A systematic review is a type of article that uses a systematic and comprehensive review of the literature to answer a single research question. Systematic reviews are common in health fields and are often written to guide practice in cases where there is an abundance of literature, particularly if not all the literature is in agreement.
|Answers a highly specific (usually clinical) question||Summarizes a topic that may be either broad or narrow|
Uses a pre-determined systematic, comprehensive and replicable search strategy.
Often includes searches of grey literature sources to reduce the risk of publication bias affecting the results.
|Searching may be done organically and in a non-prescribed manner.|
|Studies are selected based on a number of clear, pre-determined criteria, including relevance, study type, year or publication, and quality.||No justification for the inclusion of a study or article is required.|
Selection and inclusion criteria
Systematic search strategy
Appraisal of existing research
Synthesis of findings
Role of Librarians in Systematic Reviews
Most books and guidelines on writing systematic reviews recommend the participation of a librarian at the searching stage. This is because the style and depth of searching used in systematic review requires specific training and a thorough understanding of the systematic approach. At UNB Libraries, there are currently two librarians who provide systematic review support (Richelle Witherspoon and Alex Goudreau) and we provide two levels of support in our roles: consultation and systematic & scoping review service.
When acting as a consultant for a systematic review, the librarian:
- Will provide consultation on how to conduct a comprehensive search strategy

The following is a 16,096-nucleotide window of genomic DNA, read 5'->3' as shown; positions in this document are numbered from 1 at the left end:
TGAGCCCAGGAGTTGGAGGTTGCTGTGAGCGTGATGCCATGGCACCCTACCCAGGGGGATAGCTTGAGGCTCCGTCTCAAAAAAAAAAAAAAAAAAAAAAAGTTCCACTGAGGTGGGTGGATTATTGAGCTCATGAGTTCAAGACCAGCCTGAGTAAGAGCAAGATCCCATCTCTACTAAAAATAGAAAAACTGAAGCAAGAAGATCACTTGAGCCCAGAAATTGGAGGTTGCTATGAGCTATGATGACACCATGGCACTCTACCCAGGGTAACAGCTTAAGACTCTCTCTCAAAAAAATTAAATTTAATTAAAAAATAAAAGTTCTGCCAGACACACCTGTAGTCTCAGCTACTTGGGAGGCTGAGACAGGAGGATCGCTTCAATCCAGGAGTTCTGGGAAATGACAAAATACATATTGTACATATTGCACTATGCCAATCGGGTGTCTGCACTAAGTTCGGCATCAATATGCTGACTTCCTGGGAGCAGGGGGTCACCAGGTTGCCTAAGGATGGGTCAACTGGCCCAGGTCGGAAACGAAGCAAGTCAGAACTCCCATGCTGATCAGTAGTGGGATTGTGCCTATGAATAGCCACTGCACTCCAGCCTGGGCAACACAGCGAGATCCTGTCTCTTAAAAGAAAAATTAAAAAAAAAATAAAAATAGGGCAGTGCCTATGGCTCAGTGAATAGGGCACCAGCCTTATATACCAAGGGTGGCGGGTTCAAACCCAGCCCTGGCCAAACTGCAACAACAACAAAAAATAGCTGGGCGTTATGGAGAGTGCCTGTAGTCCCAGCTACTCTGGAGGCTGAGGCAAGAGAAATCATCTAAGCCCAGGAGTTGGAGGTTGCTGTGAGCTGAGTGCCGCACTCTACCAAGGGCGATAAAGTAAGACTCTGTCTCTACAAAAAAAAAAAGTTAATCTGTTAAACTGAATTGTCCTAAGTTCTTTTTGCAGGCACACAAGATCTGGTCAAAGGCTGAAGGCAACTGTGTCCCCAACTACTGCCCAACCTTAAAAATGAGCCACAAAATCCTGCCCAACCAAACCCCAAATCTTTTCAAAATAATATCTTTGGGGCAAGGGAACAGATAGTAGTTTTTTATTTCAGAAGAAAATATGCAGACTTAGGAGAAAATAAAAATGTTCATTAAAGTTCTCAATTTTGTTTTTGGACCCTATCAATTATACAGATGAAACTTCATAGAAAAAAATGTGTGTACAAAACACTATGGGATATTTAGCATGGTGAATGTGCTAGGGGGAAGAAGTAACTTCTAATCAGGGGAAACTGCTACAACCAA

- Will suggest how to organize research and keep detailed records of search results and strategies
- Will not be a member of the team nor create the search strategies
- Will train team members on the use of citation management tools
- Will train team members on the use of database platforms
- Will advise on database selection
- Will train team members on obtaining full-text of articles
Systematic Review & Scoping Service
When performing systematic review and scoping services, the librarian:
- Will create, validate, and translate search strategies
- Will export search results to a citation management tool
- Will document search strategies
- Will be part of the team
- Will be included as a coauthor on publication(s)
Note 1: Librarian availability to assist with systematic reviews may vary based on the time of year and the number of reviews being requested. Please be aware that your request may be deferred, and/or you may be referred to another librarian.
Note 2: In general, when the systematic review is being completed as coursework or for a thesis / dissertation, librarians will act only as consultants.
Finding Existing Systematic Reviews
Before starting a new systematic review you must show that there is not already an existing systematic review - or systematic review protocol - on your topic. If there is an existing review, you must be able to justify the need for a new one based on the age of the review, the applicability to your question, and/or the manner in which the previous review was performed.
Check Subject Databases
Do a thorough search of any databases that you consider relevant to your topic. In addition to using keywords to bring up the topic you are interested in, include search terms like "systematic review", "scoping review", "umbrella review", and "meta analysis" to narrow your search down to the article types you are interested in.
Check Systematic Review Providers & Registries
The Cochrane Collaboration is a group that solicits and creates systematic reviews on clinical topics. Their database contains a wide range of resources, but is most well-known for its extensive collection of systematic reviews.